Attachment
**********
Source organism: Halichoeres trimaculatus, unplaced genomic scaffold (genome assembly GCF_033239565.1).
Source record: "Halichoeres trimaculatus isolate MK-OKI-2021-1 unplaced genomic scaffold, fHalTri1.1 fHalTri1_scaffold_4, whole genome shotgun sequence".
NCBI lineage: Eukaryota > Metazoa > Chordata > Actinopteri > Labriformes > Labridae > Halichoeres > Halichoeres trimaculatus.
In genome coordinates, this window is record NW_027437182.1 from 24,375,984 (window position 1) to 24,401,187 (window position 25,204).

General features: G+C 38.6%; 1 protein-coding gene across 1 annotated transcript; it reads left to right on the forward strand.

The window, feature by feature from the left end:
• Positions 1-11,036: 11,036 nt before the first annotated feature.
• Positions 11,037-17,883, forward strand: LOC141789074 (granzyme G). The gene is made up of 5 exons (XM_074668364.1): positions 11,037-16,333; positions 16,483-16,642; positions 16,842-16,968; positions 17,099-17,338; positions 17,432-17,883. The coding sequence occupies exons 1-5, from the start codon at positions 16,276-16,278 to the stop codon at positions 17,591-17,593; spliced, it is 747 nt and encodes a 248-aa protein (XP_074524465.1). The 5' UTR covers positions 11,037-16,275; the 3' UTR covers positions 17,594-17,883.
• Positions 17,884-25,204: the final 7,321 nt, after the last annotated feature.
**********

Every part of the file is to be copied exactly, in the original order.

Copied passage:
Source organism: Halichoeres trimaculatus, unplaced genomic scaffold (genome assembly GCF_033239565.1).
Source record: "Halichoeres trimaculatus isolate MK-OKI-2021-1 unplaced genomic scaffold, fHalTri1.1 fHalTri1_scaffold_4, whole genome shotgun sequence".
NCBI lineage: Eukaryota > Metazoa > Chordata > Actinopteri > Labriformes > Labridae > Halichoeres > Halichoeres trimaculatus.
In genome coordinates, this window is record NW_027437182.1 from 24,375,984 (window position 1) to 24,401,187 (window position 25,204).

General features: G+C 38.6%; 1 protein-coding gene across 1 annotated transcript; it reads left to right on the forward strand.

The window, feature by feature from the left end:
• Positions 1-11,036: 11,036 nt before the first annotated feature.
• Positions 11,037-17,883, forward strand: LOC141789074 (granzyme G). The gene is made up of 5 exons (XM_074668364.1): positions 11,037-16,333; positions 16,483-16,642; positions 16,842-16,968; positions 17,099-17,338; positions 17,432-17,883. The coding sequence occupies exons 1-5, from the start codon at positions 16,276-16,278 to the stop codon at positions 17,591-17,593; spliced, it is 747 nt and encodes a 248-aa protein (XP_074524465.1). The 5' UTR covers positions 11,037-16,275; the 3' UTR covers positions 17,594-17,883.
• Positions 17,884-25,204: the final 7,321 nt, after the last annotated feature.